On the 3rd July 2017 the long awaited and much anticipated Independent Jersey Care Inquiry was published. The report’s origins go back decades, with its authors looking back as far as 1945. It was necessary to look back so far to understand why so many children in the care of the States of Jersey had been abused. The report needed to answer the questions how and why a culture that came to be known as the “Jersey way” had developed that allowed this to go mostly unchecked.

I represented the Jersey Care Leavers Association at the Inquiry, as also as many other victims. Despite the conclusion of the Inquiry, I will continue to represent these victims in their quest for justice.

Due to my involvement in the Inquiry, I was given the unique opportunity to hear countless accounts from survivors. I suspect, like the Inquiry, I started to pick up on reoccurring themes that emerged from the survivors’ testimony, and from other witnesses.

Survivors have complained of being treated as “second class” citizens, not just while in care, but since leaving care too. Being labelled as having been in “care” can prove a serious handicap both in education and in seeking employment because being in “care” was often erroneously associated with being “in trouble with the law”. An ethos of its own developed that carried stigma and influenced government policy and the attitude of those concerned at all levels with the care of vulnerable children in Jersey.

The Inquiry in its report sets out its findings in detail in relation to Les Chenes which was known in some quarters as the “children’s prison”. Children as young as 11 could find themselves in Les Chenes for a wide range of offences including:

  • Truancy,
  • Causing offence
  • Simply needing to be in care as a result of family breakdown.

The regime was a tough one akin at times to what was known as an approved school (long since abolished in the UK). The school permitted the regular use of a secure unit, and the use of isolation. Children could find themselves effectively detained at Les Chenes for long periods and in many cases years would spend considerable periods of time in the secure unit. The use of such practices was condemned in the rest of the UK long ago.

For such an unfortunate and in many cases tragic state of affairs to arise, Jersey allowed itself to fall behind best practice which meant it was not living up to the standards of child welfare recognised in the West. It allowed a repressive situation for example to develop at Les Chenes contrary to recognised legal and child welfare standards by detaining children for long periods and placing them in a secure unit. The Inquiry revealed that all government in its various guises was contributing by actively placing children at Les Chenes. For example, the youth court used probation orders with a condition of residence which ensured that even minor offences resulted in children entering the care system. .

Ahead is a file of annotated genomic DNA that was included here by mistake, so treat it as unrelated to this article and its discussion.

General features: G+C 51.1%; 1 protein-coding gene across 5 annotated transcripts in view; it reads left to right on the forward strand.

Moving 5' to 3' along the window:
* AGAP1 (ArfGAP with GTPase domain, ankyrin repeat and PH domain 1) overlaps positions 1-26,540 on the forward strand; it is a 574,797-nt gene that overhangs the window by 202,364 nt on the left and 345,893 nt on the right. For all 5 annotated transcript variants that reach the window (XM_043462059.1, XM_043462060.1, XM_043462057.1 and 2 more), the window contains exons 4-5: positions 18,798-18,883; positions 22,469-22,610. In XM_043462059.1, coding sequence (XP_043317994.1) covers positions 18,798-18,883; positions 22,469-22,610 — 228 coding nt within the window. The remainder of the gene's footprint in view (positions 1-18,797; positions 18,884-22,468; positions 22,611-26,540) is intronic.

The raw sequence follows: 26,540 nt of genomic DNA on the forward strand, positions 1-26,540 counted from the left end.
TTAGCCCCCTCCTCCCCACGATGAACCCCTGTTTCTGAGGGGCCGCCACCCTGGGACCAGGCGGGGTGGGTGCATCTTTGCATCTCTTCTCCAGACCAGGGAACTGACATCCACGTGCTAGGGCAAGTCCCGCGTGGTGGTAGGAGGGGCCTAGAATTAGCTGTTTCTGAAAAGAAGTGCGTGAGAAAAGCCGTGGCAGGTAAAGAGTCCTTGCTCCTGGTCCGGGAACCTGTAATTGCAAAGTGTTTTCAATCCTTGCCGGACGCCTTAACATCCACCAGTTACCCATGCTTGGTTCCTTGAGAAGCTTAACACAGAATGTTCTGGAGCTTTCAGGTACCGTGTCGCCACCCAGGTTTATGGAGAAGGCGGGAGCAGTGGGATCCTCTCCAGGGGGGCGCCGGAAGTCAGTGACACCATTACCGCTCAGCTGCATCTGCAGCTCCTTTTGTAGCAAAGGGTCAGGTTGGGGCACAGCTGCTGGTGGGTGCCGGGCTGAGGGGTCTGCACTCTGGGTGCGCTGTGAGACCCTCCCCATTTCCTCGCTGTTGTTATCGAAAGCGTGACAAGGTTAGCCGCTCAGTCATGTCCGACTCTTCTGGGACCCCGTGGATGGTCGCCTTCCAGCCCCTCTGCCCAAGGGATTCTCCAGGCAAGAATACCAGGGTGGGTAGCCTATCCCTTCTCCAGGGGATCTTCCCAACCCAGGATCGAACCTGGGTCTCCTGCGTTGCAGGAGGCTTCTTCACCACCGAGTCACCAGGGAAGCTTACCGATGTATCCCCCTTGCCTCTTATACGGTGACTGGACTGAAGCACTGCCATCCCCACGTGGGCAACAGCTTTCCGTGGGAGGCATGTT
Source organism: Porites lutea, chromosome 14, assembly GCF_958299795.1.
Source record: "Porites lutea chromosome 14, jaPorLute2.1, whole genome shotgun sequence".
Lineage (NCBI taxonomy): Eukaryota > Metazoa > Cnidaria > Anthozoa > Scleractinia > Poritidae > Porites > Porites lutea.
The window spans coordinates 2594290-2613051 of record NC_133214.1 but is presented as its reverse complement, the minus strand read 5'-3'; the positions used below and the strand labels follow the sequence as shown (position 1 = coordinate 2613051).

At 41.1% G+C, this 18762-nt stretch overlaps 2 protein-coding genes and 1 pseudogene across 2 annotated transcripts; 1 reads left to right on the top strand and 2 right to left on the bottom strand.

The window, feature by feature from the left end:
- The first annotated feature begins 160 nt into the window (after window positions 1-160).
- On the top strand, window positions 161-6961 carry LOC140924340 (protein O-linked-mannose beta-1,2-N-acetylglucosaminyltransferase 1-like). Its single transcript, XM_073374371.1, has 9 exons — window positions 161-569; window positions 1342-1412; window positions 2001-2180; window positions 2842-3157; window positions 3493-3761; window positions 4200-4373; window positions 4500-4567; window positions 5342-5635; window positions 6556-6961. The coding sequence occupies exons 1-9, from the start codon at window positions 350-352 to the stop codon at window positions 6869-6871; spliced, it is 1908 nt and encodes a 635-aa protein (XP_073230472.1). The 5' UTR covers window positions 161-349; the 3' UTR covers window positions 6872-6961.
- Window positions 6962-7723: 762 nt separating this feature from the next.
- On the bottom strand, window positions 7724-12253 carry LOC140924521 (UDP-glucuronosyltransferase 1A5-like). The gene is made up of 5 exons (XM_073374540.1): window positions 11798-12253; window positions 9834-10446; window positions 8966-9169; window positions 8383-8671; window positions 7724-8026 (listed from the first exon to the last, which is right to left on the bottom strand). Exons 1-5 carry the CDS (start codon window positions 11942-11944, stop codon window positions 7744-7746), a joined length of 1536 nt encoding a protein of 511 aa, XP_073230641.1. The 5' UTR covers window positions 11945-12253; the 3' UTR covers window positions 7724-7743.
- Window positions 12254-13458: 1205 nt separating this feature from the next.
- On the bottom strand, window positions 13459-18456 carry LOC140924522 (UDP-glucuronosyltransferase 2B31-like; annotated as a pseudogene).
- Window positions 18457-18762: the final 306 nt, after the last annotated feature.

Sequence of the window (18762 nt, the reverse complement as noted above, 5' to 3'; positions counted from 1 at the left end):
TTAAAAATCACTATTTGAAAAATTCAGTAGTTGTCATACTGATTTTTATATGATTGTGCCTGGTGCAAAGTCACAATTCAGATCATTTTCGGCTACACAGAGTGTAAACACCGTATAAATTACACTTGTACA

What occurred at Les Chenes encapsulates the “Jersey Way” in that society was allowed to develop in a way that deemed it acceptable to allow the rights of vulnerable children to become secondary to what were thought to be more important issues. Under the “Jersey Way”, law and policy could be distorted or just made-up to suit the prevailing mood. The Inquiry’s report says “’the Jersey Way’ is said to involve the protection of powerful interests and resistance to change, even when change is patently needed”. Then when things went wrong, the reaction wasn’t to step back and ask how and why things had gone wrong, but to just muddle along and never actually fix anything.

In my time representing survivors in Jersey I have witnessed the attitudes of those with responsibility towards child protection change dramatically for the better, but as the report identifies, there is a long way to go. I am always concerned that the danger complacency and the desire to maintain the status quo pose to children is never far away. The Inquiry states that the “Jersey Way” still exists and so my fears are not misplaced.

The report has made a series of recommendations which need to be implemented immediately. The appointment of a children’s commissioner for example, is a measure that needs to be implemented as soon as is possible. Appointing one is one thing, but legislating to ensure that the commissioner is effective is another, and therein lies the challenge for Jersey’s leaders.

A “commissioner with teeth” is required to ensure that Jersey has the best child protection and welfare system possible. The dangers of child abuse and neglect have not gone away, they are real and present. Whoever is appointed needs to have the ability to ensure that Jersey’s leaders are delivering good management and best practices through the provision of resources.

Jersey also needs to face up to the wrongs of the past. The States cannot do that without a plan for how to address all of the wrongs from the very recent right the way back to those from decades ago. The publication of the report in itself will draw out new complaints of abuse which will need to be investigated.

The publication of the Inquiry’s report is not the end of the Haut de la Garenne scandal. It’s the beginning of a new chapter in Jersey’s long and proud history. The inquiry has set a benchmark for child protection and has asked Jersey to meet the challenge that it has been presented with.